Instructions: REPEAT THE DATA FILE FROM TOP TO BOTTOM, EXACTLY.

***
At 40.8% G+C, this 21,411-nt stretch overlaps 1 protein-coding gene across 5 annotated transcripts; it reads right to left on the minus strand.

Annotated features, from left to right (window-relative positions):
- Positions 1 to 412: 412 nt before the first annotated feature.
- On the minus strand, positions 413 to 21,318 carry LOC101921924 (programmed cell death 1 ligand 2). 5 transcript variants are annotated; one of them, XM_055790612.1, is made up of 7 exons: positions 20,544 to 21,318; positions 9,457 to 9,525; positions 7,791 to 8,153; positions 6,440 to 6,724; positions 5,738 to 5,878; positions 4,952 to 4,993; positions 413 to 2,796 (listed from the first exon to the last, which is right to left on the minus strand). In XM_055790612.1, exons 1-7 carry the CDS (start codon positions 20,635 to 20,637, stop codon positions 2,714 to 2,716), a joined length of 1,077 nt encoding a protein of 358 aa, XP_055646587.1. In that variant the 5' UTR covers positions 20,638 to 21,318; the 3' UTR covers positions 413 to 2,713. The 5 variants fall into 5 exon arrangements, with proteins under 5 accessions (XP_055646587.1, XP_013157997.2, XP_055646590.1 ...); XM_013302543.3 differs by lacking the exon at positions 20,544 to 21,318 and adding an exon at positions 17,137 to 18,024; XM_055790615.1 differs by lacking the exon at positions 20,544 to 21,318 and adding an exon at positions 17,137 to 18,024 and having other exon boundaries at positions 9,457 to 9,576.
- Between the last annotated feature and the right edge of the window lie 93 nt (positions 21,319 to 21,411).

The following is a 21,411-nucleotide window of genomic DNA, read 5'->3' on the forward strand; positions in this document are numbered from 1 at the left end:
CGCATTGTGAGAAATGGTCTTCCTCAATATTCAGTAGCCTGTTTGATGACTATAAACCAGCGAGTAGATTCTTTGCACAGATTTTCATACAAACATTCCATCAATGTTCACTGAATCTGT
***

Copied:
At 40.8% G+C, this 21,411-nt stretch overlaps 1 protein-coding gene across 5 annotated transcripts; it reads right to left on the minus strand.

Annotated features, from left to right (window-relative positions):
- Positions 1 to 412: 412 nt before the first annotated feature.
- On the minus strand, positions 413 to 21,318 carry LOC101921924 (programmed cell death 1 ligand 2). 5 transcript variants are annotated; one of them, XM_055790612.1, is made up of 7 exons: positions 20,544 to 21,318; positions 9,457 to 9,525; positions 7,791 to 8,153; positions 6,440 to 6,724; positions 5,738 to 5,878; positions 4,952 to 4,993; positions 413 to 2,796 (listed from the first exon to the last, which is right to left on the minus strand). In XM_055790612.1, exons 1-7 carry the CDS (start codon positions 20,635 to 20,637, stop codon positions 2,714 to 2,716), a joined length of 1,077 nt encoding a protein of 358 aa, XP_055646587.1. In that variant the 5' UTR covers positions 20,638 to 21,318; the 3' UTR covers positions 413 to 2,713. The 5 variants fall into 5 exon arrangements, with proteins under 5 accessions (XP_055646587.1, XP_013157997.2, XP_055646590.1 ...); XM_013302543.3 differs by lacking the exon at positions 20,544 to 21,318 and adding an exon at positions 17,137 to 18,024; XM_055790615.1 differs by lacking the exon at positions 20,544 to 21,318 and adding an exon at positions 17,137 to 18,024 and having other exon boundaries at positions 9,457 to 9,576.
- Between the last annotated feature and the right edge of the window lie 93 nt (positions 21,319 to 21,411).

The following is a 21,411-nucleotide window of genomic DNA, read 5'->3' on the forward strand; positions in this document are numbered from 1 at the left end:
CGCATTGTGAGAAATGGTCTTCCTCAATATTCAGTAGCCTGTTTGATGACTATAAACCAGCGAGTAGATTCTTTGCACAGATTTTCATACAAACATTCCATCAATGTTCACTGAATCTGT